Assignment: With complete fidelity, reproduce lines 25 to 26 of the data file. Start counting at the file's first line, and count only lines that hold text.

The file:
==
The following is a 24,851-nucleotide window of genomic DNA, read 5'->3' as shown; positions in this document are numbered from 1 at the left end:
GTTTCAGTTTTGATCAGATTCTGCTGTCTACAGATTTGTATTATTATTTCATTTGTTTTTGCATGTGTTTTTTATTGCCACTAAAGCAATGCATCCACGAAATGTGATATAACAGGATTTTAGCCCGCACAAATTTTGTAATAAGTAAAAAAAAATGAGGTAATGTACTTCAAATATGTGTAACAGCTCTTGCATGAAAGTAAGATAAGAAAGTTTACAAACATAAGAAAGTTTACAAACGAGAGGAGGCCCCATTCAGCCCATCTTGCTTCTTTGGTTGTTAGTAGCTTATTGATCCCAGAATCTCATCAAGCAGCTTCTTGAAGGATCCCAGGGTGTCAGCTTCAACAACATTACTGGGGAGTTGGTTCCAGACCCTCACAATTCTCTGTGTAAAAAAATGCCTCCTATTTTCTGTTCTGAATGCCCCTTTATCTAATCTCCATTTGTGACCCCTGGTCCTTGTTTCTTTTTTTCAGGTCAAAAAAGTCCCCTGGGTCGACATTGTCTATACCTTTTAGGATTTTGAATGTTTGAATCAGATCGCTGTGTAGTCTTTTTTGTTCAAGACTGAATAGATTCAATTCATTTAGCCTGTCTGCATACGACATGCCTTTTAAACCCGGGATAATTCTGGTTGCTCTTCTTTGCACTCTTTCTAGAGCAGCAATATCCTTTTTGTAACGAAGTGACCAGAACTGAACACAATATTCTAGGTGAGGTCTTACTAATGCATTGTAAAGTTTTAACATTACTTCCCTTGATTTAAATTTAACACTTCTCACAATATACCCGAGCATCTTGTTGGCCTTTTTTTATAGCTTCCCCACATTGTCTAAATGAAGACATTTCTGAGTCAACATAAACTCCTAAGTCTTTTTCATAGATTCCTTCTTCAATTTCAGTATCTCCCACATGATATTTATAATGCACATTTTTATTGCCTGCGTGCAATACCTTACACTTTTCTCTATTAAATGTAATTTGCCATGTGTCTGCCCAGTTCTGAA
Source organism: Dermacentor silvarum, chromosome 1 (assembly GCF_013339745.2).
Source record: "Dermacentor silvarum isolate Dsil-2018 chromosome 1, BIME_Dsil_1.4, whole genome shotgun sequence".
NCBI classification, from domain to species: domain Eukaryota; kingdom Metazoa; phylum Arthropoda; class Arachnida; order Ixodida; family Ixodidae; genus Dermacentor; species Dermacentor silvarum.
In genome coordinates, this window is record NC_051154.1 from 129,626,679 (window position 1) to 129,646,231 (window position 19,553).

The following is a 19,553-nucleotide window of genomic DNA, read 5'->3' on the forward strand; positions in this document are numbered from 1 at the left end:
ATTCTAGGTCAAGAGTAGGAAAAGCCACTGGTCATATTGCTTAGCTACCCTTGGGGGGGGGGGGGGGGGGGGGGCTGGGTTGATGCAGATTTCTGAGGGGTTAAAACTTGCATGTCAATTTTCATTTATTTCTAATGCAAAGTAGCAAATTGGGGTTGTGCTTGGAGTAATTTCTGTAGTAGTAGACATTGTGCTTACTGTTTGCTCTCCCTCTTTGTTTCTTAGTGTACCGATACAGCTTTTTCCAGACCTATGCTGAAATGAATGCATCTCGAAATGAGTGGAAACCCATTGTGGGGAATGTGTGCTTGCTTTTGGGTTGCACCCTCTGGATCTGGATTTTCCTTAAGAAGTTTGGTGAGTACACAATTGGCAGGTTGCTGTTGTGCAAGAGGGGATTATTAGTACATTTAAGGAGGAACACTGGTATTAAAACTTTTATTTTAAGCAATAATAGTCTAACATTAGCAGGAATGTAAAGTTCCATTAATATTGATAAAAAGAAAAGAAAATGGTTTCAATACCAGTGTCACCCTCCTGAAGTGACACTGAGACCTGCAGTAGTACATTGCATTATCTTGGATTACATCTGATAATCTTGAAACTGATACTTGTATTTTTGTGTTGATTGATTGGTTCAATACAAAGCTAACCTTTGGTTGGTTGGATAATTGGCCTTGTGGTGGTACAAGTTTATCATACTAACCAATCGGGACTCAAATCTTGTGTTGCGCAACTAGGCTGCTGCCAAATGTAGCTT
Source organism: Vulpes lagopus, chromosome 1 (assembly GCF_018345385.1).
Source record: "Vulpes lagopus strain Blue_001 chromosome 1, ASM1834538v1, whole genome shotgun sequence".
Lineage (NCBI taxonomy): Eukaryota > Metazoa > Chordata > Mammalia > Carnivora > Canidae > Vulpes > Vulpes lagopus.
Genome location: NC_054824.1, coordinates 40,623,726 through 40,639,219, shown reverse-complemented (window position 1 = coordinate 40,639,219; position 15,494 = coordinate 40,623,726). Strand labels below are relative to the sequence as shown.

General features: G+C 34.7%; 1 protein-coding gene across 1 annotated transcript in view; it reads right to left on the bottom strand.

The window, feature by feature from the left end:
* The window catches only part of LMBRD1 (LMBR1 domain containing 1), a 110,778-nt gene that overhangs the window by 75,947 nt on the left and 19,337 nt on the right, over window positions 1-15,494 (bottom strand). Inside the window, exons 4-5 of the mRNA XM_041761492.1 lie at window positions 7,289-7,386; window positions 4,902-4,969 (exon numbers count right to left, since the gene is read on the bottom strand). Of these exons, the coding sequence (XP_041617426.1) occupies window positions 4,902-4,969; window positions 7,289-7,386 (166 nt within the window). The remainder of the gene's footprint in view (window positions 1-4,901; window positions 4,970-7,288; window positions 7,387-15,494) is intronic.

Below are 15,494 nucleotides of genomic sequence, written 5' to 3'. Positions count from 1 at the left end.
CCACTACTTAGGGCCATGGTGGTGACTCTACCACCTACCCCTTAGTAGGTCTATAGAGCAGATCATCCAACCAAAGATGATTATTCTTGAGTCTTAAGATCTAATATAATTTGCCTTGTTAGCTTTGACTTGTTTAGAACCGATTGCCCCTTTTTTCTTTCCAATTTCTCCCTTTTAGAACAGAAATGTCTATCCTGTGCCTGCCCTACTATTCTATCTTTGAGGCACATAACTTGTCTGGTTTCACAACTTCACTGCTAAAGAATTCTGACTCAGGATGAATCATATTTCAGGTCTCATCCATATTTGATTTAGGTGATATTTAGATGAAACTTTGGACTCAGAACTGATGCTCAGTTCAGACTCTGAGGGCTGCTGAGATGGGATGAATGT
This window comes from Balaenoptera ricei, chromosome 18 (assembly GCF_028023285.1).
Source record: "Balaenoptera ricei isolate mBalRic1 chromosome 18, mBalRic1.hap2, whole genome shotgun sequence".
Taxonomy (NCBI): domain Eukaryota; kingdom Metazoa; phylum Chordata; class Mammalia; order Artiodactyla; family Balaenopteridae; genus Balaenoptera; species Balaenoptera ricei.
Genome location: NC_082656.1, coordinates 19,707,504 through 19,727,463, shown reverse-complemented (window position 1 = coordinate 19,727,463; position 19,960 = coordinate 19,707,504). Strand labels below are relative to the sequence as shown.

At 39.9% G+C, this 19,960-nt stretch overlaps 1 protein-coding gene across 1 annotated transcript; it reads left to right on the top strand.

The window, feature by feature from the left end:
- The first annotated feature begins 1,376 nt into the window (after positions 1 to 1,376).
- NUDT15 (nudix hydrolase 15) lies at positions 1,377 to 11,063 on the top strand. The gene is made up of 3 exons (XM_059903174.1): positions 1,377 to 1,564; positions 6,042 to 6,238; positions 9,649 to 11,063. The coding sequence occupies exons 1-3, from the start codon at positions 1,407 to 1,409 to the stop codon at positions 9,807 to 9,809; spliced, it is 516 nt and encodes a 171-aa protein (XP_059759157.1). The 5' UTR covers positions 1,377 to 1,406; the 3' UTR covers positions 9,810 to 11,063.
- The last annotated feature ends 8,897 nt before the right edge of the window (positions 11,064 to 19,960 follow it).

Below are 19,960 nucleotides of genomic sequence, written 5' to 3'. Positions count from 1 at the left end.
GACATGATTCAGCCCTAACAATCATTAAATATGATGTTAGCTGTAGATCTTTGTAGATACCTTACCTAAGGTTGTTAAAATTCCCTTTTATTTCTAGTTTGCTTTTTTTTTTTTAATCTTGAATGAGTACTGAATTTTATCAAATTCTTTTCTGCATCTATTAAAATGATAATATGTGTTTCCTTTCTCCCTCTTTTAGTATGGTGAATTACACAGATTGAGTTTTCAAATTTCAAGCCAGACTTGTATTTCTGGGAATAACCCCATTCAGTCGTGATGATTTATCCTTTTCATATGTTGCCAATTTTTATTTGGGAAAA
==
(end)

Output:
- NUDT15 (nudix hydrolase 15) lies at positions 1,377 to 11,063 on the top strand. The gene is made up of 3 exons (XM_059903174.1): positions 1,377 to 1,564; positions 6,042 to 6,238; positions 9,649 to 11,063. The coding sequence occupies exons 1-3, from the start codon at positions 1,407 to 1,409 to the stop codon at positions 9,807 to 9,809; spliced, it is 516 nt and encodes a 171-aa protein (XP_059759157.1). The 5' UTR covers positions 1,377 to 1,406; the 3' UTR covers positions 9,810 to 11,063.
- The last annotated feature ends 8,897 nt before the right edge of the window (positions 11,064 to 19,960 follow it).